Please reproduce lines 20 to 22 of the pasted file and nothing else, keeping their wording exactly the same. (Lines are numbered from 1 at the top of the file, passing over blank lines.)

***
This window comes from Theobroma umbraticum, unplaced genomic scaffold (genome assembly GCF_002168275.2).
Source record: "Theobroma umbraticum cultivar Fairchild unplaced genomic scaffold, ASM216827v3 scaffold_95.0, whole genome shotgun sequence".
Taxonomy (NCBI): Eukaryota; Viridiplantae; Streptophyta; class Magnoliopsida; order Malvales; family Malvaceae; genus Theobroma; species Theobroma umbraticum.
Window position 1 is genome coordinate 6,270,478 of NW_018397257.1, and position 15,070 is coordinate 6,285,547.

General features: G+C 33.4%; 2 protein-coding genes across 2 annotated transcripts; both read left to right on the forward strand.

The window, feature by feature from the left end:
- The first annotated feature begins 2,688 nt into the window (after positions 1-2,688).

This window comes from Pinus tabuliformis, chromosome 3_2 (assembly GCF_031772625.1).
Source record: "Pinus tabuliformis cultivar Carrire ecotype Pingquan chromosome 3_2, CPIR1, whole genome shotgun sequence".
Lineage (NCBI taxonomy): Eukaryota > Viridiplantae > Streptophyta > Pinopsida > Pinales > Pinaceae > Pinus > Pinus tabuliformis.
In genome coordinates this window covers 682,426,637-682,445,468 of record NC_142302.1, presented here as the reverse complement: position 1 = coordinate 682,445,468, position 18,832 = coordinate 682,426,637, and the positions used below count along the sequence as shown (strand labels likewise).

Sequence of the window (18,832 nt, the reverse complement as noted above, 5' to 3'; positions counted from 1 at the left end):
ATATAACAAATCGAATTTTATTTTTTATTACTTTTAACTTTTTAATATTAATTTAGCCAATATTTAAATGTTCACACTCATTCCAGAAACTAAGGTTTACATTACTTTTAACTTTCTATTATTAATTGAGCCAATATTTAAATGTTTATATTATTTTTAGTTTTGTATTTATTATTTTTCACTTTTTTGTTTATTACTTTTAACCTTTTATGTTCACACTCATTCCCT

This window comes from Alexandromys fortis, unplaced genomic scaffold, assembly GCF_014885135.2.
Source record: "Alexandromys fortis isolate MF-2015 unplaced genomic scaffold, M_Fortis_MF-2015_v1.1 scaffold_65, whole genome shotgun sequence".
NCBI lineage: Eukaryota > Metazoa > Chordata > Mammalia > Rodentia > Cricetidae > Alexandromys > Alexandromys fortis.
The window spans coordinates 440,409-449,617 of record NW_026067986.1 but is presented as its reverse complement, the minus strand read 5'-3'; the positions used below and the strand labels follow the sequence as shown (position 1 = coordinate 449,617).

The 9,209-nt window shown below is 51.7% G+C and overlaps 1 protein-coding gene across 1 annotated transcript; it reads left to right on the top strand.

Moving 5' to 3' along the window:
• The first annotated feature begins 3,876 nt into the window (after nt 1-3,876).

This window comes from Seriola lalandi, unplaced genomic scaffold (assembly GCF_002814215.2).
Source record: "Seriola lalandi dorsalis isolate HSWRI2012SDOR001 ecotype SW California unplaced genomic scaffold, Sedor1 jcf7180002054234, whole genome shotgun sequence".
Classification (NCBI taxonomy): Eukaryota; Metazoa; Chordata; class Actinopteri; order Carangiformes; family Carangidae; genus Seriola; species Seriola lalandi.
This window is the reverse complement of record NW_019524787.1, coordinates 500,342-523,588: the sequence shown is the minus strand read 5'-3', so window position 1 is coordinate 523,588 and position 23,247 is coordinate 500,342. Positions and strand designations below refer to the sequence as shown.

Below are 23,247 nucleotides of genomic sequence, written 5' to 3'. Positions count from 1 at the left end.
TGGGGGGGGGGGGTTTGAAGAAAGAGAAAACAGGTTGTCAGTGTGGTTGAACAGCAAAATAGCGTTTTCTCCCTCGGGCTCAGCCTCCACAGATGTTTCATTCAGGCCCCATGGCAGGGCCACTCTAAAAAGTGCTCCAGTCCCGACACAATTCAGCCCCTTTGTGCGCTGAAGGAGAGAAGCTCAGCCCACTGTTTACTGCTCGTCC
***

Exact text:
• The first annotated feature begins 3,876 nt into the window (after nt 1-3,876).

This window comes from Seriola lalandi, unplaced genomic scaffold (assembly GCF_002814215.2).
Source record: "Seriola lalandi dorsalis isolate HSWRI2012SDOR001 ecotype SW California unplaced genomic scaffold, Sedor1 jcf7180002054234, whole genome shotgun sequence".